CAIRO (Reuters) - Egypt's prime minister said an IMF team would come to Cairo in the last week of October to resume talks on a loan sought by his government, which was still working on the major issue of how to reduce fuel subsidies.
The government will seek public support for its economic reform plans in a "social dialogue" beginning on Thursday before presenting them to the president next week, Prime Minister Hisham Kandil said on Wednesday.
Egypt urgently needs financial support to prop up state coffers weakened by economic turmoil since the popular uprising last year that ousted President Hosni Mubarak.
It has been negotiating a $4.8 billion loan from the International Monetary Fund but has indicated it may seek to increase that amount.
The IMF wants Egypt to put a program in place to narrow a budget deficit that has mushroomed to 11 percent of gross domestic product since the uprising.
One part of that program is likely to be a restructuring of subsidies on petroleum products, which eat up about 25 percent of total government spending.
Analysts say measures to reduce energy subsidies are certain to be unpopular among many Egyptians, some of whom joined the uprising last year because of economic grievances.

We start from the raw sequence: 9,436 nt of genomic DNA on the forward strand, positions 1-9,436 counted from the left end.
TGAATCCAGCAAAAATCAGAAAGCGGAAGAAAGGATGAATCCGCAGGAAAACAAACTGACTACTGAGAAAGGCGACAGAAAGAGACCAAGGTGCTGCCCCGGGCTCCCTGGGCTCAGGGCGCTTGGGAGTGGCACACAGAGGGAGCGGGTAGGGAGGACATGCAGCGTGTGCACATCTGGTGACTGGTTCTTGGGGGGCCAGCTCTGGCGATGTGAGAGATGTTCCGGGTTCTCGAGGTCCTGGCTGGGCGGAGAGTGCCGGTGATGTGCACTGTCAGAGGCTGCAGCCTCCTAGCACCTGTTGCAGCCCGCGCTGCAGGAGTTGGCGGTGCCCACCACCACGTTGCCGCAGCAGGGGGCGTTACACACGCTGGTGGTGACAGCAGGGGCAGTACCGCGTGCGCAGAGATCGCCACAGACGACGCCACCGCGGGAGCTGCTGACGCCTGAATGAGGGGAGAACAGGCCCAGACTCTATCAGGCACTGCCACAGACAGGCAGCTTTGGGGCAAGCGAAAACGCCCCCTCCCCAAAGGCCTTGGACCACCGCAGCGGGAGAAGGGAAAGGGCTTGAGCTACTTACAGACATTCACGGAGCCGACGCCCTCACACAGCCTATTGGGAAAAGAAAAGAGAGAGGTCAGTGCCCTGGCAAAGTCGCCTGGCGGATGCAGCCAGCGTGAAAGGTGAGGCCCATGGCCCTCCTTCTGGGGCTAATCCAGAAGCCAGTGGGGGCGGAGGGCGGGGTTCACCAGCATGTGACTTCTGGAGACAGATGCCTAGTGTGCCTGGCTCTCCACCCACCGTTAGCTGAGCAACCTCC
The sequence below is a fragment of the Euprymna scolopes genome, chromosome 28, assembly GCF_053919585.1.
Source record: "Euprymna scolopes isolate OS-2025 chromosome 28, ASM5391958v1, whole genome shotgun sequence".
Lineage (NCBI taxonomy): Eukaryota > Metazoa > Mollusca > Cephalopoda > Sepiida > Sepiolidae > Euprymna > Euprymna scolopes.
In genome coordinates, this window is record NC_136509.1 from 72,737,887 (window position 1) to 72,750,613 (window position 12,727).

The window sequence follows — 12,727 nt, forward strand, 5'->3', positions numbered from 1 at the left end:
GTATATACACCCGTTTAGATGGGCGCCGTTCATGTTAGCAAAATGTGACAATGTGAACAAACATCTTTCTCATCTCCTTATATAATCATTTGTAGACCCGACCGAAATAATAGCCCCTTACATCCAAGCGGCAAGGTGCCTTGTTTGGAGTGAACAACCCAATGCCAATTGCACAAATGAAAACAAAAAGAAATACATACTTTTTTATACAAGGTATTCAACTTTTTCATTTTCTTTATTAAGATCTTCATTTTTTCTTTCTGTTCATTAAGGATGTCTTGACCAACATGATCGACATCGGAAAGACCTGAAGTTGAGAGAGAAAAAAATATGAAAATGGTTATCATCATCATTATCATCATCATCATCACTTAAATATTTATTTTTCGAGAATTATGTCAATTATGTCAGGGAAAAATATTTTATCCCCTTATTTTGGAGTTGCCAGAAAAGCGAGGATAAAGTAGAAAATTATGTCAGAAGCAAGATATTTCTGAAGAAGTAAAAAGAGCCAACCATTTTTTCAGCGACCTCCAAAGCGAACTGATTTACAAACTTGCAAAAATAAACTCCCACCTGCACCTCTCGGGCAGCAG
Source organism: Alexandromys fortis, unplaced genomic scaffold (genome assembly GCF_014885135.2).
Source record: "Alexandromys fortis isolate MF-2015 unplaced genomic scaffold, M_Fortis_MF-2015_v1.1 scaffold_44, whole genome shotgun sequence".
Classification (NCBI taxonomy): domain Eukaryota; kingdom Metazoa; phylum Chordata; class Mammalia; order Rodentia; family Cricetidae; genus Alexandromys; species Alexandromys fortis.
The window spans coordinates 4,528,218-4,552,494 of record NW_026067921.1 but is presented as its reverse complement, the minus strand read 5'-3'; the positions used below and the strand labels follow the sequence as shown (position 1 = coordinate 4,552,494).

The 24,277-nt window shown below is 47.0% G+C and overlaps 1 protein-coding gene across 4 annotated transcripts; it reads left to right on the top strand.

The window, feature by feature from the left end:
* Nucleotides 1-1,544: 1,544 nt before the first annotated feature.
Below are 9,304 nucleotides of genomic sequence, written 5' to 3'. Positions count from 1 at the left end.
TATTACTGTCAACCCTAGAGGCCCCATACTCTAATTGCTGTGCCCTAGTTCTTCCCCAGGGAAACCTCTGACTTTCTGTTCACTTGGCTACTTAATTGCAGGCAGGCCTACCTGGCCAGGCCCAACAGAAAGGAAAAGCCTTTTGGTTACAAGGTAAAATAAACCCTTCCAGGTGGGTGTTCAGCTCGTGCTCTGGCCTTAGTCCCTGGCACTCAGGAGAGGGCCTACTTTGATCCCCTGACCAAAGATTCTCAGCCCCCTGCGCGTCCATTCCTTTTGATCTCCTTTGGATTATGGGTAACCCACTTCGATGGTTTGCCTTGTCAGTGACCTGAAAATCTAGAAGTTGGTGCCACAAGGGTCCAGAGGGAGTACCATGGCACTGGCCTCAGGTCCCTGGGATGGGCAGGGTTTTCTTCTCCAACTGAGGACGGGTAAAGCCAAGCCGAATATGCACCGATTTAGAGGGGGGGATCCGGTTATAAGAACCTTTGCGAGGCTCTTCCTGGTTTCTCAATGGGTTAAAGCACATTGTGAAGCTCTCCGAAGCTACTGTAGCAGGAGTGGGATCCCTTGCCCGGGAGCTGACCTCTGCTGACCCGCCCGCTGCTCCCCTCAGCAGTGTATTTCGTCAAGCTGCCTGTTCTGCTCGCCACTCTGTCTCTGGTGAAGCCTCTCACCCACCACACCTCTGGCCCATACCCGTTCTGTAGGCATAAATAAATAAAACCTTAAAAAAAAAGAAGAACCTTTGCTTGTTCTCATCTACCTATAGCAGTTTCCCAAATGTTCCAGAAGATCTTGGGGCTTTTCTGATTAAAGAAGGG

Kandil told the news conference that a series of measures are needed to ensure that subsidies reach those who deserve them most.
Until now the government has not settled on the final form or timeframe for restructuring the subsidies or whether petroleum products would be distributed using coupons or electronic smart cards, he said.
"All these are ideas that are being discussed and will be discussed by the government," Kandil said.
In an earlier interview with Reuters, Petroleum Minister Osama Kamal said the idea of fuel ration coupons had already been dropped and the government had opted for smart cards.
An Egyptian delegation will hold talks with the fund during an annual IMF and World Bank conference in Tokyo on October 9-14 to prepare for the Cairo visit, Kandil said.
The visit had been scheduled to take place before the end of September, but on Monday both the IMF and the government said it had been delayed to give Egypt more time to finalize an economic reform program.
Kandil said the government would begin trying to sell its reform proposals to the public before presenting them to newly elected President Mohamed Mursi for approval next week.
"We will begin a social dialogue starting on Thursday, and in this dialogue we will try to have representation from the various sections of society, whether political, social or technical, so that we might collect comments and draw up a vision and plans in their final form," Kandil said.
(Editing by Toby Chopra and Jane Baird)
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